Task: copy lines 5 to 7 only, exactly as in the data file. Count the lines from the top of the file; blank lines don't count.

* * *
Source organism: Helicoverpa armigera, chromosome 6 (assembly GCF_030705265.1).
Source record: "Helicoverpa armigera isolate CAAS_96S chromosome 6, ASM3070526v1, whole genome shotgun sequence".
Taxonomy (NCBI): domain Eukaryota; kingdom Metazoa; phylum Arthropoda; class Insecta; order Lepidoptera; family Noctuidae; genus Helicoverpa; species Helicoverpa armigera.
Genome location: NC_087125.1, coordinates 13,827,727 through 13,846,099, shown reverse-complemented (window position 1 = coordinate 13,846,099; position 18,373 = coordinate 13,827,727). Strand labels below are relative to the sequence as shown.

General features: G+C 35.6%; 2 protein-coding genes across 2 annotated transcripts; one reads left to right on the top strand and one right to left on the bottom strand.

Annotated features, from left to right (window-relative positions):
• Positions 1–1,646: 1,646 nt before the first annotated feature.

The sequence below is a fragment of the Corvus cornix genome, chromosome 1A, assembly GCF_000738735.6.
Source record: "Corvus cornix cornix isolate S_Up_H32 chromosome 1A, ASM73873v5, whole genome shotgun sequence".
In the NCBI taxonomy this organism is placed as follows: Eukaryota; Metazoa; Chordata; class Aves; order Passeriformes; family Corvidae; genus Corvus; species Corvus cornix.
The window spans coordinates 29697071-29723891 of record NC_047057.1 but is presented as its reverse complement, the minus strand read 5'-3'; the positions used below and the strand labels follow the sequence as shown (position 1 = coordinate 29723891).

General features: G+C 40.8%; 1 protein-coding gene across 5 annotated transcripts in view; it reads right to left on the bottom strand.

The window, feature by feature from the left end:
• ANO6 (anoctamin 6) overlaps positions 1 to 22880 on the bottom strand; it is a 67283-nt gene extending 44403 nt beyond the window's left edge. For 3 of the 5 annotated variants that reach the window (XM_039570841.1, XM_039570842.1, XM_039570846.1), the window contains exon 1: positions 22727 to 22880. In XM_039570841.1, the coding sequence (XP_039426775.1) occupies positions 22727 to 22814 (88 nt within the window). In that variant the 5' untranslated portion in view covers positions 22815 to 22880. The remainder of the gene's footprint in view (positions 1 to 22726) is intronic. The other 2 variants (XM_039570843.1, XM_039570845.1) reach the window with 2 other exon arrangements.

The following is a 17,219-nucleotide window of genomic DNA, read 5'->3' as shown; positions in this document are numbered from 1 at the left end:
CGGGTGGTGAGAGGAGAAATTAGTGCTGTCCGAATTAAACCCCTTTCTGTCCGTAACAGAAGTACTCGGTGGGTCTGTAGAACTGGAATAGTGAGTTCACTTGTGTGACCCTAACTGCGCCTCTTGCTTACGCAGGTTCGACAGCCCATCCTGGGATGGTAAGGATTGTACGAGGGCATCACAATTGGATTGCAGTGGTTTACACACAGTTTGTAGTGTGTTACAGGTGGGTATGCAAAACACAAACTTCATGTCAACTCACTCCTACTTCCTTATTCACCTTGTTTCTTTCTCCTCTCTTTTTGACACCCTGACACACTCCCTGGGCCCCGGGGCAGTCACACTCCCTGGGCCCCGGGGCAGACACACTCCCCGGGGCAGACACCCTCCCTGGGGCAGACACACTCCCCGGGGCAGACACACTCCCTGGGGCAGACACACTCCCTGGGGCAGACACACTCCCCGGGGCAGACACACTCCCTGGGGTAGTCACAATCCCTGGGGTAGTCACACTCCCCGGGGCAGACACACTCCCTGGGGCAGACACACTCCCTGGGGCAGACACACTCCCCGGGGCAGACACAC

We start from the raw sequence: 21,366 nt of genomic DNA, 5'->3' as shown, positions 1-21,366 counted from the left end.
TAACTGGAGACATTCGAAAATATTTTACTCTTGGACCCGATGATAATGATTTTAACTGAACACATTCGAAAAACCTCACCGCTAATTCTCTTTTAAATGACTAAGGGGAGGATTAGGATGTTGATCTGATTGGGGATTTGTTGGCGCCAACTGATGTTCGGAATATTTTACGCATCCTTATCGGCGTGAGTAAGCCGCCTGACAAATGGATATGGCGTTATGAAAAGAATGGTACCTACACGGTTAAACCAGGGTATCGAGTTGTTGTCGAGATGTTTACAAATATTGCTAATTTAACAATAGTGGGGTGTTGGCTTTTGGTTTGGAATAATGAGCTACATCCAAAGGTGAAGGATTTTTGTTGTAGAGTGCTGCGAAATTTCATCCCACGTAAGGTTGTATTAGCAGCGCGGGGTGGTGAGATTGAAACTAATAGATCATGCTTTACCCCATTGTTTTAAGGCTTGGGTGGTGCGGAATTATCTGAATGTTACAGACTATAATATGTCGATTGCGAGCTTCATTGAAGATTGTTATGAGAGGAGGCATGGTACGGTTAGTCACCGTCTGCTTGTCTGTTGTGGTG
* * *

General features: G+C 35.6%; 2 protein-coding genes across 2 annotated transcripts; one reads left to right on the top strand and one right to left on the bottom strand.

Annotated features, from left to right (window-relative positions):
• Positions 1–1,646: 1,646 nt before the first annotated feature.